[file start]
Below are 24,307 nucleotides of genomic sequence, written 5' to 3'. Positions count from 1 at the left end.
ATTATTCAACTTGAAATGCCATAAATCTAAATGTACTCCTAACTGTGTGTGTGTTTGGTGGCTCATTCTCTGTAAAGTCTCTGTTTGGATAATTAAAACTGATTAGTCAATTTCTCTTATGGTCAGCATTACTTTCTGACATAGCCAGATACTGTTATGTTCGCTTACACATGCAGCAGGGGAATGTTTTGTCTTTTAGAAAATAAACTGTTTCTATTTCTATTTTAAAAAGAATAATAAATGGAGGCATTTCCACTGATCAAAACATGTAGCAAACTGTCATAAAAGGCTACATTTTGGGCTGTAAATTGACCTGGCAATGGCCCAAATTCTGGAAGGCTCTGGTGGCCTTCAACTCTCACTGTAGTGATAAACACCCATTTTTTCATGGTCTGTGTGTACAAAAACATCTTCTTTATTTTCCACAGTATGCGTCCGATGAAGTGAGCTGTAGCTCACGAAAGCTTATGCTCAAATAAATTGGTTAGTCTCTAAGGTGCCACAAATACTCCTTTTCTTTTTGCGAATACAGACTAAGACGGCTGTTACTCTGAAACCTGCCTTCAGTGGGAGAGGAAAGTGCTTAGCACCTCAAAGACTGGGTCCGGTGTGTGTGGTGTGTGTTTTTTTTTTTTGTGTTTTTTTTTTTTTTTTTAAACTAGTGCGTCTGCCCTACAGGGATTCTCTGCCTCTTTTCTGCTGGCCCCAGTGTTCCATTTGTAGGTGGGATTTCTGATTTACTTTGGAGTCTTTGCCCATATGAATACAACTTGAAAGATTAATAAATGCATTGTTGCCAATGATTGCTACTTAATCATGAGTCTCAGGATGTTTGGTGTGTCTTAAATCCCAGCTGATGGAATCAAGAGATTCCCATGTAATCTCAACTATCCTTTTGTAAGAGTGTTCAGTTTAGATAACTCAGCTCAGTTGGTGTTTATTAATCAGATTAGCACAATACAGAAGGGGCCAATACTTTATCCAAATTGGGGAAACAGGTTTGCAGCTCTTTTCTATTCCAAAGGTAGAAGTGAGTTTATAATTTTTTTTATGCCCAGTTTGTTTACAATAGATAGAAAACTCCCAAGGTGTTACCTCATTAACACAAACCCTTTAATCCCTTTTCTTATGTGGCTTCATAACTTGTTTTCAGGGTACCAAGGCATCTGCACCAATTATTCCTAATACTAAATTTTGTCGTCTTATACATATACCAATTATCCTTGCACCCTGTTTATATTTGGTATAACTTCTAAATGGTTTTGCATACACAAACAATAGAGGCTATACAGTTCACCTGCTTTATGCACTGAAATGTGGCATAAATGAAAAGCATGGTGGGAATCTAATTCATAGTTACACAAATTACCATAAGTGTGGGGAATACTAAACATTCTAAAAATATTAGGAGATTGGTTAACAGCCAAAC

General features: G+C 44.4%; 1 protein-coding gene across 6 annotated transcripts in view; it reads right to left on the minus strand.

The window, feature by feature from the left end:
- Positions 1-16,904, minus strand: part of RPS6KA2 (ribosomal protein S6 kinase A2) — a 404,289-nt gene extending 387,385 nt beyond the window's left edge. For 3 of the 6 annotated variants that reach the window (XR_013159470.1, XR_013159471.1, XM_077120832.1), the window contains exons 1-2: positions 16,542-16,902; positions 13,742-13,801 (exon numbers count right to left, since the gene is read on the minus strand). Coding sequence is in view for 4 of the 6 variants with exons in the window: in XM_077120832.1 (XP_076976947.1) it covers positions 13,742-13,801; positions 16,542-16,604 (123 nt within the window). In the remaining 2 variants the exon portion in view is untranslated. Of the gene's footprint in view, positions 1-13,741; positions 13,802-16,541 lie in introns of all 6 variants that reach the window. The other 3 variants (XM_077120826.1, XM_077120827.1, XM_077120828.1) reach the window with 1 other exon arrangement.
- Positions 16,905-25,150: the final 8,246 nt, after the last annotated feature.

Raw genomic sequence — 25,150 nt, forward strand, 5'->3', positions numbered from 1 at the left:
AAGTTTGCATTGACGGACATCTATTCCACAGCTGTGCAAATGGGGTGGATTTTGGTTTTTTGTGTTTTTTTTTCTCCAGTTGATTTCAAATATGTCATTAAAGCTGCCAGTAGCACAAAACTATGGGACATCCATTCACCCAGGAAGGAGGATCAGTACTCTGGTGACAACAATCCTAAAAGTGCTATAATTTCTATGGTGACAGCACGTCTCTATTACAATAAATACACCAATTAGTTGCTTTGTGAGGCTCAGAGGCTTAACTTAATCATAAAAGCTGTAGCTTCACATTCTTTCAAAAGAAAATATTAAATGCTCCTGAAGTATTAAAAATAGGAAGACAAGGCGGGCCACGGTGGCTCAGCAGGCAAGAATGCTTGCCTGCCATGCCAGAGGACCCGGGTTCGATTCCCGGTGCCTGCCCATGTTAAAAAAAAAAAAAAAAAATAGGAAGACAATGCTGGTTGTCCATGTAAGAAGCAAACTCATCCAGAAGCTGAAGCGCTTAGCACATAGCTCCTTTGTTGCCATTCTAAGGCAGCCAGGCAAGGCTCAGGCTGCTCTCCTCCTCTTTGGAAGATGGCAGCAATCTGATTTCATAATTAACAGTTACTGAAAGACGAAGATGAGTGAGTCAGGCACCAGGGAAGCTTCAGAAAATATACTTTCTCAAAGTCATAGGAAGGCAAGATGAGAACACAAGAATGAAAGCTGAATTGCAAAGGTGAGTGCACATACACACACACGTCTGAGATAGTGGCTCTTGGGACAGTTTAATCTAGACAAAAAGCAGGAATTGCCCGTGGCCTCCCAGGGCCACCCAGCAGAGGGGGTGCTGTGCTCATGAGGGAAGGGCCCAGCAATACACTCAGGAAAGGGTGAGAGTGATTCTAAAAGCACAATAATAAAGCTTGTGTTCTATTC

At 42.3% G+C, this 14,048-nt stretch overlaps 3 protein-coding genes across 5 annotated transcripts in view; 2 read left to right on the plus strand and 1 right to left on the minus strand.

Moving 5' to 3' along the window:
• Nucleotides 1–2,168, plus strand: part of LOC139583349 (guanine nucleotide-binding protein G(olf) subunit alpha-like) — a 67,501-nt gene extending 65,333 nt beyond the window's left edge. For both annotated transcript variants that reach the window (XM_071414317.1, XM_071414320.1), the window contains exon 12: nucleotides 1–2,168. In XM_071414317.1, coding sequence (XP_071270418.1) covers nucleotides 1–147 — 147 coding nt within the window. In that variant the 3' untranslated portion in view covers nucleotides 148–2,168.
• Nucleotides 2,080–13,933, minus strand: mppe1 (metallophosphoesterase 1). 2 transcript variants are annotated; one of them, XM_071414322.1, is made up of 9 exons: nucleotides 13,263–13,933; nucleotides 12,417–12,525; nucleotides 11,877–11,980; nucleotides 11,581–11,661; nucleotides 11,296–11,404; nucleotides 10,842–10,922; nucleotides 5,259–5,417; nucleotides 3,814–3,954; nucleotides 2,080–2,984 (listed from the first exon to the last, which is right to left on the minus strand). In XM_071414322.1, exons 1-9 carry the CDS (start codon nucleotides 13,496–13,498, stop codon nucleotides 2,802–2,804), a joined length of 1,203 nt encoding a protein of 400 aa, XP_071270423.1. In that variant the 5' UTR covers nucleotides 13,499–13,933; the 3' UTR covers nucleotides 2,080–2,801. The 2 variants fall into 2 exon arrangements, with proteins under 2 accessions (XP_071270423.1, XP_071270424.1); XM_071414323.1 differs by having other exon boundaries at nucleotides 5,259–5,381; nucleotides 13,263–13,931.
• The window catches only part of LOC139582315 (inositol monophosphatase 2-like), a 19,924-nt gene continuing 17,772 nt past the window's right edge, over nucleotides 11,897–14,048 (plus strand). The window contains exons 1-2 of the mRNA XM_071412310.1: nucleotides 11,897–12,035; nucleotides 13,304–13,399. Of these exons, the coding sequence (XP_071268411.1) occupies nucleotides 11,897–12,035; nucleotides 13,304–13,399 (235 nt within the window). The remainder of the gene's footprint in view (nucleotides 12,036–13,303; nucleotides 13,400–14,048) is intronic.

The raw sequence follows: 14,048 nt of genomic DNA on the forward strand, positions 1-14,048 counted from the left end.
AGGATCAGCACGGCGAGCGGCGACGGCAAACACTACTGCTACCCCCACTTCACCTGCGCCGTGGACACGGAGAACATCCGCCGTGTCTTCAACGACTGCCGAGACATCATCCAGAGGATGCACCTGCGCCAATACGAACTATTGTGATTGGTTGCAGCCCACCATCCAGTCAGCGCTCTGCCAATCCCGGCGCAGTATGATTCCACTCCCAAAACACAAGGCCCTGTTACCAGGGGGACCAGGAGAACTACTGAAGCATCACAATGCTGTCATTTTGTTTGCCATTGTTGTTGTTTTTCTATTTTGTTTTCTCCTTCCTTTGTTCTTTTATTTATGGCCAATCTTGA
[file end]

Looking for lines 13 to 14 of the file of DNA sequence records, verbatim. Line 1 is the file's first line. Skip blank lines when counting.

• The window catches only part of LOC139582315 (inositol monophosphatase 2-like), a 19,924-nt gene continuing 17,772 nt past the window's right edge, over nucleotides 11,897–14,048 (plus strand). The window contains exons 1-2 of the mRNA XM_071412310.1: nucleotides 11,897–12,035; nucleotides 13,304–13,399. Of these exons, the coding sequence (XP_071268411.1) occupies nucleotides 11,897–12,035; nucleotides 13,304–13,399 (235 nt within the window). The remainder of the gene's footprint in view (nucleotides 12,036–13,303; nucleotides 13,400–14,048) is intronic.

The raw sequence follows: 14,048 nt of genomic DNA on the forward strand, positions 1-14,048 counted from the left end.